Why are you not using the latest version of FHIR (DSTU3)?
As DSTU3 hasn’t yet been balloted the current version of FHIR is still DSTU2 and will be until later this year. Grahame Grieve has recently posted an update on his OnFHIR blog around the next version of FHIR being a STU3 release with a tentative target release date of March 31st 2017.
As outlined in the FHIR Timelines section uplifting to newer versions of the FHIR standard is expected (in the sense that in principle it shouldn’t come as a surprise to anyone, as we’re utilising what is currently still a draft standard after all). The mechanism and timing of uplifts will be agreed by the INTEROPen® Community.
Why are you mandating support for both XML and JSON formats?
Both JSON and XML serialisation formats are in scope for a number of reasons. After surveying the existing major FHIR implementations they almost all support both JSON and XML. As a FHIR back-end service it is important to enable ‘low impedance’ integration with both traditional server/desktop applications (which often use XML) and mobile/web applications (which are largely JSON). Obviously, when establishing a new open API ecosystem we want to be as open and inclusive as possible and hence feel that excluding either format would be a divisive move. Several existing open source FHIR libraries exist which already supports both serialization formats (such as Java HAPI or Furore FHIR .NET) which should minimise development overhead for implementers.
To ensure maximum accessibility, the Care Connect FHIR® APIs will expect clients to support both formats. However since XML is on average 30% larger on the wire there is a preference towards use of JSON.
Why is resource versioning included as a mandatory requirement?
It is a key principle of the FHIR RESTful APIs that all resources are versioned; without this support no updates to data can ever be safely performed. This is explained in the “Lost Updates” section and “Transactional Integrity” sections of the FHIR standard. Whilst we recognise that it is not necessary to persist versioned access to historical records, it is important that the latest record version can be ascertained. David Hay (Product Strategist at Orion Health) has a blog post on how systems that don’t fully support versions can handle this requirement in a simple and straight forward way.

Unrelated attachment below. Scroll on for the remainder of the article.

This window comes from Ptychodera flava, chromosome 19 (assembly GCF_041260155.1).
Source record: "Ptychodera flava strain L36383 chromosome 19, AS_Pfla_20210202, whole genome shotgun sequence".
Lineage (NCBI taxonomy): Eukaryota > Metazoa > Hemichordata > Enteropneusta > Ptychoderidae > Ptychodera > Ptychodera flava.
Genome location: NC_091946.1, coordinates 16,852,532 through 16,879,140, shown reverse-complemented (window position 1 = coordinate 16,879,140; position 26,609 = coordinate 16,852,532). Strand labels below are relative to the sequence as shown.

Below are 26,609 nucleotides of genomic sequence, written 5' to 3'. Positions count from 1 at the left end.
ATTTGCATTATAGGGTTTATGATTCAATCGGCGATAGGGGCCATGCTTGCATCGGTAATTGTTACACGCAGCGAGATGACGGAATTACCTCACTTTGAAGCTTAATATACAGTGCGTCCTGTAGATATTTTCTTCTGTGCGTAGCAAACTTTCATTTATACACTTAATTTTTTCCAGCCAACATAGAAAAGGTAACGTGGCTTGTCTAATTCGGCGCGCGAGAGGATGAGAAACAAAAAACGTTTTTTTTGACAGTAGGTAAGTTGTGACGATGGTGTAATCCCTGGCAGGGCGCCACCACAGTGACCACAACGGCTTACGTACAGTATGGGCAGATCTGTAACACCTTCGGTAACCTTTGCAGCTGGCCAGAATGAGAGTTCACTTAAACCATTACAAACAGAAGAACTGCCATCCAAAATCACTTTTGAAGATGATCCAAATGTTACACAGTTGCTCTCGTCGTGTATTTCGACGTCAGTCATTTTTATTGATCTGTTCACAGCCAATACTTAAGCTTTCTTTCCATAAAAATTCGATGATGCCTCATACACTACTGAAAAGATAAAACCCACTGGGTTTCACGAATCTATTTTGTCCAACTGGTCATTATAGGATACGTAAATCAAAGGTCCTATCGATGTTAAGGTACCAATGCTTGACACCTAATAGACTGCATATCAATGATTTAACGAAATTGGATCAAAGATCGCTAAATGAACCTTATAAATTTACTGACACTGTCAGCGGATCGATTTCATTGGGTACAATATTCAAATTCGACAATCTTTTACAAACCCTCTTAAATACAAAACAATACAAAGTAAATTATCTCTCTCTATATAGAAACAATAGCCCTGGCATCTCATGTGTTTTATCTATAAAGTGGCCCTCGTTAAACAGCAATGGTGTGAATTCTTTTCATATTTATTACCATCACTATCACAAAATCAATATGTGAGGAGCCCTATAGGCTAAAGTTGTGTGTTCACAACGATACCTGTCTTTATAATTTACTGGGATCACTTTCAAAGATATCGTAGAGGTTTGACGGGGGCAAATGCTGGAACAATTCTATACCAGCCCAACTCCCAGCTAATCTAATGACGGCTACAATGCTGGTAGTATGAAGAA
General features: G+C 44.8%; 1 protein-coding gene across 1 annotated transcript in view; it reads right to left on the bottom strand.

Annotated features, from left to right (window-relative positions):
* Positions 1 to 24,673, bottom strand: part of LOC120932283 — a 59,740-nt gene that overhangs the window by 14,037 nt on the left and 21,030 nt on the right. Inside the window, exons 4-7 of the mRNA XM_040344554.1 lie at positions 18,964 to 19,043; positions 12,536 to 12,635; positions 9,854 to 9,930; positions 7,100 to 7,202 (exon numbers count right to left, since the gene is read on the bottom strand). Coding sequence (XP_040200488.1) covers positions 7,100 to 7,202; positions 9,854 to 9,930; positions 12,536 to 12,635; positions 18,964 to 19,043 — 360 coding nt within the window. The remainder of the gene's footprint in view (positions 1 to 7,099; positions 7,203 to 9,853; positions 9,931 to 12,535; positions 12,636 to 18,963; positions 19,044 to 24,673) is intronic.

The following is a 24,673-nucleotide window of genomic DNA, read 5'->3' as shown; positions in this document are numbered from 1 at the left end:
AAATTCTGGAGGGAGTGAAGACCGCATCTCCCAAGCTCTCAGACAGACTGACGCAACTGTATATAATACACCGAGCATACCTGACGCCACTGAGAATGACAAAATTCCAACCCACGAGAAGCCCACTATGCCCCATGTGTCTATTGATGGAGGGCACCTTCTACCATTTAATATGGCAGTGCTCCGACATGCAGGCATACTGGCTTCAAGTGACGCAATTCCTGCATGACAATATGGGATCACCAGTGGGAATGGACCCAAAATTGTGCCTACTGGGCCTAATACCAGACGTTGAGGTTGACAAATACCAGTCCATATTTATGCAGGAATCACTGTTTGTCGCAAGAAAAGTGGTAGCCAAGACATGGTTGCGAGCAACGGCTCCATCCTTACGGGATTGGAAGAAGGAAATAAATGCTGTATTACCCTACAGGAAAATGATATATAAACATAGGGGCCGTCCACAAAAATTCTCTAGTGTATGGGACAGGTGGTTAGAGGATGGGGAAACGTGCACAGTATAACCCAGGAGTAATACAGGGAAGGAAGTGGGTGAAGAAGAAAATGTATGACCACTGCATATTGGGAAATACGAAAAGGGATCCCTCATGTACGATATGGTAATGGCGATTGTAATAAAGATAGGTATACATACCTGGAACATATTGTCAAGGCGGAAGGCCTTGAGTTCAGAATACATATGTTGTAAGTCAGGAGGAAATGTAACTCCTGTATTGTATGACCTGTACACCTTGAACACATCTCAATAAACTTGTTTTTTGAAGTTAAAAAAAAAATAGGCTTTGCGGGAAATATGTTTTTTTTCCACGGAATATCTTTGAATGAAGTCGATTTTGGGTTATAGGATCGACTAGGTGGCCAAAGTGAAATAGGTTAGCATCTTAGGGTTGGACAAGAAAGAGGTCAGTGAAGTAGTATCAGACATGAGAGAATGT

Will it be necessary in all cases to use an NHS service to look up staff/organisation/location information when a supplier may have their own index of this information?
You are welcome to use your own ODS index (i.e. to find an organisation by name/address etc.). However, you will need to perform an SDS lookup using the ODS code to resolve the FHIR endpoint that represents that ODS code for the purpose of using the Care Connect APIs.
Why is there to be a centrally-held list of error codes in addition to the standard HTTP response codes?
The list of error codes is really intended to allow consumer applications to make sense of errors that the human operator could potentially do something about. We recognise there is a cost-benefit trade-off in this space and will look to only introduce error codes (above that of the base FHIR specification) when they add sufficient value. For example a 400 - Bad Request error code in isolation doesn’t help you determine which input parameter(s) are malformed and similarly a 422 - Unprocessable Entity doesn’t in isolation help you determine which business rule (or integrity constraint) has caused an operation to fail.
Defining a small number of supplementary error codes to be included in the Operation Outcome entity allows sense to be made of these failing interactions.